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Why novelist Mary Lawson’s imagination is like an ill-suited spouse

From the window by the writing desk in her living room, Mary Lawson looks out on a small garden that is muted, clipped and tidy in preparation for a mild English winter. That may be what she sees, but it's not where she goes – in her head, at least. That place is captured in a photograph that sits on the sill and is its own window onto a much different kind of winter. It shows a big yellow snowplow in a bleak Northern Ontario landscape of deep snow, pine trees and sombre, grey skies.

The frozen landscape, which might fill some with dread, opens a rich world for Lawson, whose latest work of fiction, Road Ends, completes a trilogy that began with Crow Lake, her best-selling first novel published to much acclaim in 2002, when she was 55. (Her second novel, The Other Side of the Bridge, was long-listed for the prestigious Booker Prize in 2006.) The photograph reveals the profound power of memory, as well as the willful nature of the literary imagination.

It took Lawson almost 30 years to find her true literary voice, perhaps because she thought that she should write about where she lived, and that place was England, not Canada, a country she had left as a young woman after growing up in a family of four children in Blackwell, a small community outside of Sarnia, Ont. Writing what you know – the adage many authors are taught to follow – doesn't necessarily mean setting fiction in the world you observe every day. It can mean that place where your subconscious is mysteriously rooted; the place that allows you to fill in blanks of character, tragedy, despair and triumph with such truth and confidence that you write as if you're living in its midst, smelling that scent of snow, hearing the crunch of ice under foot, knowing how such isolation can make a person feel and act.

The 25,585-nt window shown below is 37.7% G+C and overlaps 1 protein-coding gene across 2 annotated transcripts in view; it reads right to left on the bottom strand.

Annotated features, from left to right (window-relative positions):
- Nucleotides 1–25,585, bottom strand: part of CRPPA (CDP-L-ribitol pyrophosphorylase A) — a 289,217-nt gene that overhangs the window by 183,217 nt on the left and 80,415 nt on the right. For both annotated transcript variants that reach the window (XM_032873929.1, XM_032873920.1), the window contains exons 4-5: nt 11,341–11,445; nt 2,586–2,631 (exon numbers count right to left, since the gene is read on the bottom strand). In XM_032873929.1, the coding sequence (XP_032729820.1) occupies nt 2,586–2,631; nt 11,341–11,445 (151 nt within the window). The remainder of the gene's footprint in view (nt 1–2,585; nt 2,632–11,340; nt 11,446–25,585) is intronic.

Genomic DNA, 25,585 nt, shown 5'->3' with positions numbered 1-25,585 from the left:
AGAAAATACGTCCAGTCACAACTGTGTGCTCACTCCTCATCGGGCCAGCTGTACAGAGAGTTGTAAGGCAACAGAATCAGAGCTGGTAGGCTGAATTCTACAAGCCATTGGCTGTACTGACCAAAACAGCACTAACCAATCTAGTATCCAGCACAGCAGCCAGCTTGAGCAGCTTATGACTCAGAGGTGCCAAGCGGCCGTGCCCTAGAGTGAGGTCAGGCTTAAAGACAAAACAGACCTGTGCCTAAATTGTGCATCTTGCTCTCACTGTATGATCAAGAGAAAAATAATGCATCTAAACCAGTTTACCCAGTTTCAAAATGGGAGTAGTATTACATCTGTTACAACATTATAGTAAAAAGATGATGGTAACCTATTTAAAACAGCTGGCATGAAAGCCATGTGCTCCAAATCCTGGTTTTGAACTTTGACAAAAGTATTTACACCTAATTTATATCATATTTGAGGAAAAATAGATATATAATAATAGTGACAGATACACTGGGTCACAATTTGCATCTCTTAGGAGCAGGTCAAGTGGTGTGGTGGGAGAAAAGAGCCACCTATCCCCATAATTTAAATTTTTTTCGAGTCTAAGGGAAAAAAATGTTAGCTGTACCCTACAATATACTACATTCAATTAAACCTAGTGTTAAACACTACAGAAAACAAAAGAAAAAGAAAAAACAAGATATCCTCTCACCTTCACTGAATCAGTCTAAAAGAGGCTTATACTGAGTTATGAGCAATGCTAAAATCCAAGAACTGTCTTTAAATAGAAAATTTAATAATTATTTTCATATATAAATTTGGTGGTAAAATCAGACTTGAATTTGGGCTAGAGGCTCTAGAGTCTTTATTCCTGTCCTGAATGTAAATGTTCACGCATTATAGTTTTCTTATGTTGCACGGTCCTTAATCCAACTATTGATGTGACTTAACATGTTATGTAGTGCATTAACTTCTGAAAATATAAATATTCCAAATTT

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"I could never live now in a small Ontario town," Lawson says. "But I know it in a much more profound level than I will ever know this," she says, gesturing to the quaintness of her 1890s house in Kingston, a small commuter town along the Thames River on the southwest fringe of London. Dressed impeccably in a classic blazer, her blond hair in a smooth bob, Lawson doesn't look like a writer who feels compelled to sweat it out at the keyboard, slaving over her imagined world. Her legs crossed, hands folded in her lap, she has a measured way of speaking as she methodically traces the chronology of her writing life, those years working as an industrial psychologist and later, as a young stay-at-home mother of two, producing short "formulaic" romance fiction for women's magazines. It is more executive review than confession of tortured, creative angst.

Her relationship with her imagination seems like that between ill-suited spouses. She is neat and orderly, self-contained as a circumspect lawyer, while he (if it's a he) is spiteful and disorganized. And yet she has to follow him around, even along the garden paths he leads her down, tricking her into thinking it's the right way, only to discover a dead end. "I have wasted years – and lots of paper," she says.

Sometimes, her imagination just gives her the silent treatment. "You'd think I might have figured out a better way to do this," she says to me at one point, bemoaning her process like an exasperated spouse.